The Angry Technician’s Guide to Managing Windows 7, you Idiots

I am tired of hearing people say they don’t want to deploy Windows 7  because they can’t manage it properly on their Windows 2003 domain.

This is utter rubbish.

I heard this all before with Vista, and it wasn’t true then either. Here’s a summary some of the idiocy I’ve seen:

  • “You have to have Windows Server 2008 R2 to join Windows 7 to the domain” – UTTERLY WRONG.
  • “We can’t use any of the new Group Policy settings because we don’t have Windows Server 2008/2008 R2″ – PLAIN WRONG.
  • “We’d have to upgrade our domain schema to support the new Group Policy settings” – UNTRUE.

and along with them, the slightly different but equally ill-informed:

  • “We can’t use Group Policy Preferences because we don’t have Windows Server 2008/2008 R2″ – ALSO WRONG.

OK, listen in, morons. I will now explain how you (yes YOU), can manage Windows 7 using Group Policy and Group Policy Preferences with only Windows Server 2003 servers on your domain. This is a technical article, so try to keep up.

Windows 7 on the domain

First things first: Windows 7, just like Windows 2000, XP and Vista before it, can be joined to a domain that is running an earlier generation of the Windows Server product. The limit is that you must have a Windows 2000-level domain – an NT4 domain won’t work (previous version, up to and including Vista, could do this). Remember that Group Policy didn’t exist in NT4, so if your domain is still on NT4, you’re wasting your time here. The 90s called, and they want their domain functional level back. It’s time to upgrade.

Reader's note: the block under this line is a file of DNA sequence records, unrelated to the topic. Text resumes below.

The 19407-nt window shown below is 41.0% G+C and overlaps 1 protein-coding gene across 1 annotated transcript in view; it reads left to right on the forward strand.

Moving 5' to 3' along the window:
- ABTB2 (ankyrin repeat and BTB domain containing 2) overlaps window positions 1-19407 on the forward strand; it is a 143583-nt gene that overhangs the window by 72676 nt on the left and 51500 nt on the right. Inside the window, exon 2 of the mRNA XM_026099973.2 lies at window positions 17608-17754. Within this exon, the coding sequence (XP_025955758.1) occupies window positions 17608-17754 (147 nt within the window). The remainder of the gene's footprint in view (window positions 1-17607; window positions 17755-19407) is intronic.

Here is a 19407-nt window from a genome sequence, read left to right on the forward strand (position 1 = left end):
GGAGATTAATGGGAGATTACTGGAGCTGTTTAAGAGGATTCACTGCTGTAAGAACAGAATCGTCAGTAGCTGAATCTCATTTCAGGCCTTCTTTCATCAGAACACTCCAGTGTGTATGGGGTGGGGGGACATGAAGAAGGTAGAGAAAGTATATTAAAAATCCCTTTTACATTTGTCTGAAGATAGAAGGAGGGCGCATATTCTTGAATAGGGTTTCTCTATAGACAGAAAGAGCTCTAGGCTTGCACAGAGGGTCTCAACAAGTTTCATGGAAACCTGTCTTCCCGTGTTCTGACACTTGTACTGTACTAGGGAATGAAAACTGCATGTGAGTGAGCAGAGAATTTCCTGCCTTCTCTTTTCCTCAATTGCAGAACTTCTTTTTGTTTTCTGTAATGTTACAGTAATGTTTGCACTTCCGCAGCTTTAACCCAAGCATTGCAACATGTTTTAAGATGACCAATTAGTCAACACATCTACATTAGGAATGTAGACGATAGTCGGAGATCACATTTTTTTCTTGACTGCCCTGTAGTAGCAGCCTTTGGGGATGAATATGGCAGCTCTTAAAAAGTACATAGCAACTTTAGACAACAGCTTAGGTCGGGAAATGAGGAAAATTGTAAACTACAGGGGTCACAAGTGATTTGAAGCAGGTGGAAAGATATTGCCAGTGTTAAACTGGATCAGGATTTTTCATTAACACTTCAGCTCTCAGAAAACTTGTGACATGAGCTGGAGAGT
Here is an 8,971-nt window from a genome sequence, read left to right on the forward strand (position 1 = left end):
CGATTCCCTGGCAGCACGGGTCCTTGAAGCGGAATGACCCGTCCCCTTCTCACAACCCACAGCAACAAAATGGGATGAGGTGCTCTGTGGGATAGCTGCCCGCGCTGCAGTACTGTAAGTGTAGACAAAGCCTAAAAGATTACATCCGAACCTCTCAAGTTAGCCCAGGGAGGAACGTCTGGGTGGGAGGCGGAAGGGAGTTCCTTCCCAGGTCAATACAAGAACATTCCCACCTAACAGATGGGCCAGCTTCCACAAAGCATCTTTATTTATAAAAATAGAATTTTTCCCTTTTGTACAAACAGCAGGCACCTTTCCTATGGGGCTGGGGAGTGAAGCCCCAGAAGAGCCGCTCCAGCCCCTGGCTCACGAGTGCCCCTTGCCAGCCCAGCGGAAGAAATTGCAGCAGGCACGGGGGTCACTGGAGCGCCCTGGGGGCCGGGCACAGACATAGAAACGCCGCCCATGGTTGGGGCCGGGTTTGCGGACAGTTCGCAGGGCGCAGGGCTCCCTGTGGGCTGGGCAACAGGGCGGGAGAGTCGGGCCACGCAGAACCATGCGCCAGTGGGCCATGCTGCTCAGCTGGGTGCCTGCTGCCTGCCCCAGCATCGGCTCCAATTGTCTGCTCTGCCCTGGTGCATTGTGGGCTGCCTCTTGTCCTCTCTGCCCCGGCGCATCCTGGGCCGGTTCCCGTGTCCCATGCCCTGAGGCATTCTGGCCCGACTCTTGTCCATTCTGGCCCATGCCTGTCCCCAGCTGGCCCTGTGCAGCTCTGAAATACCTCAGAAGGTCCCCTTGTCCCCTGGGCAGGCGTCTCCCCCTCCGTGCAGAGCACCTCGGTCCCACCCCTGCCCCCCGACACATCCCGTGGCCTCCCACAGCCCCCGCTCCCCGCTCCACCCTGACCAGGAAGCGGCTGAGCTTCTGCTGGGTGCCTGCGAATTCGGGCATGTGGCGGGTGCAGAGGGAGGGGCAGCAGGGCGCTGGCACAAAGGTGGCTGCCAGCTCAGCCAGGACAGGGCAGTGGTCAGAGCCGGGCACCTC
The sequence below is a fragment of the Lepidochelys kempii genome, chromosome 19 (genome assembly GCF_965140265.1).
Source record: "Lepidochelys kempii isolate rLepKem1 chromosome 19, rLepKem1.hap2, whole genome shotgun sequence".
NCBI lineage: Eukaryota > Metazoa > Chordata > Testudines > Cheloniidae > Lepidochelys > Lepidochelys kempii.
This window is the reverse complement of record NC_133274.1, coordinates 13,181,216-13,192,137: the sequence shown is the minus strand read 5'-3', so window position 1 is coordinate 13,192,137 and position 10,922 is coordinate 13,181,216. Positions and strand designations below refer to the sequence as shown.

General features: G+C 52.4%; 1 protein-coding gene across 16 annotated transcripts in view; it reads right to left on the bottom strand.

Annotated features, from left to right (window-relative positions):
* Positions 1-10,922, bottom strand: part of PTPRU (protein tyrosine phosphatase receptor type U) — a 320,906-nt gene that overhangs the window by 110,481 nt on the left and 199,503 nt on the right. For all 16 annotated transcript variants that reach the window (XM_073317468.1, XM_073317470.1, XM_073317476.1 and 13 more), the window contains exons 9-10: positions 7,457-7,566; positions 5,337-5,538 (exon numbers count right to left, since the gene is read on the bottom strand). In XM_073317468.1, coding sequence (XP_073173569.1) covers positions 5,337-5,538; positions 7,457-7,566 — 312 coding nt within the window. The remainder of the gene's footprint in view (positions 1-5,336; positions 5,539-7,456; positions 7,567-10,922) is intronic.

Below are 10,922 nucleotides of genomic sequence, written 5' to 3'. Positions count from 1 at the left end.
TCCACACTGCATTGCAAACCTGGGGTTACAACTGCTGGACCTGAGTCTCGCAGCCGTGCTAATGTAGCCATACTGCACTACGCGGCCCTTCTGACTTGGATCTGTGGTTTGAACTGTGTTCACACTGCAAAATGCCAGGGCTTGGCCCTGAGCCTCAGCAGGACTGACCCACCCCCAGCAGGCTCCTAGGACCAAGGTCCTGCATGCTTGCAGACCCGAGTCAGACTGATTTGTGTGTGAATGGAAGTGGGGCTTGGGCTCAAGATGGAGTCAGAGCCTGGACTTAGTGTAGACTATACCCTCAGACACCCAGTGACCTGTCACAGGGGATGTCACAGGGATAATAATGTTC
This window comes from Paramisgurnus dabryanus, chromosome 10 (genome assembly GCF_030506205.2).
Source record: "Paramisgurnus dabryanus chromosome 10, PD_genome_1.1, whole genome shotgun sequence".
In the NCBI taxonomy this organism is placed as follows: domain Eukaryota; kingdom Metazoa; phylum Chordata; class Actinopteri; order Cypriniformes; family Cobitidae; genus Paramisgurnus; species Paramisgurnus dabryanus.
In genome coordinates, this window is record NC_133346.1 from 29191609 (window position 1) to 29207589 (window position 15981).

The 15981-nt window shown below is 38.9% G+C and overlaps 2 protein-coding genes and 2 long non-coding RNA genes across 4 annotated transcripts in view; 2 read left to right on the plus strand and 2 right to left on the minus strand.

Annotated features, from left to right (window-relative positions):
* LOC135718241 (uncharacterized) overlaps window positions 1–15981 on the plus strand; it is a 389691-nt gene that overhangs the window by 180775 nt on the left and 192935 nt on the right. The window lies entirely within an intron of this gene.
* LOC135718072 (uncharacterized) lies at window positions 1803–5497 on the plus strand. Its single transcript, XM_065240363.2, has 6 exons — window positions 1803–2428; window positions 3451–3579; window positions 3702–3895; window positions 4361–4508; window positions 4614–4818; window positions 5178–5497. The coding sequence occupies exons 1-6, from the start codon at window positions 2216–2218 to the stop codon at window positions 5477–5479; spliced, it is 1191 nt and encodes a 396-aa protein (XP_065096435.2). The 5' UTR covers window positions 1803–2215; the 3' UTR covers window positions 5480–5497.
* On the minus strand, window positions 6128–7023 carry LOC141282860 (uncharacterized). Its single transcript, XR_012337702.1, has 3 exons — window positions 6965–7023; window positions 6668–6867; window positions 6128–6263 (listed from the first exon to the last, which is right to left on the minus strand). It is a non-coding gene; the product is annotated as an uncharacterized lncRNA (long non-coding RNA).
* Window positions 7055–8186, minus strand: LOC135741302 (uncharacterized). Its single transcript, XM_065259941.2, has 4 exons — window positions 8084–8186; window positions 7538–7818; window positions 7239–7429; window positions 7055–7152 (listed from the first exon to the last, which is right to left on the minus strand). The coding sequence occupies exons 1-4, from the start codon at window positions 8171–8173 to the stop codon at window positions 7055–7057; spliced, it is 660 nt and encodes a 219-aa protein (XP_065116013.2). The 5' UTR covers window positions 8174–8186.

Group Policy

Windows 7 has a lot of new configurable options in Group Policy, but almost all of them do not require any change to the Active Directory, nor do they require a Windows Server 2008 or 2008 R2 server to use them. They are also completely optional. If you have a functioning and locked-down XP client environment on your Server 2003 domain, those settings will apply to Windows 7.

There are a few exceptions to this, such as BitLocker, which requires a schema upgrade. No-one’s forcing you to use it.

So, how do you configure these lovely new Group Policy settings without having Server 2008 R2 on the domain? Well, there are only two steps involved:

  1. Install RSAT on a Windows 7 machine.
  2. Create an ADMX Central Store on your domain.

RSAT

First, you do need a Windows 7 machine – but then you were going to add one of those to the domain anyway, or we wouldn’t be having this conversation.

Once it’s on the domain, follow these instructions to install the Remote Server Administration Tools for Windows 7.

For those not familiar with RSAT from Vista (presumably because you are a Luddite who claimed Vista was rubbish and so never deployed it), these replace the Administration Tools Pack that was released for Windows XP, and allow you to manage the most common features on a Windows Server remotely, including (guess what) Group Policy.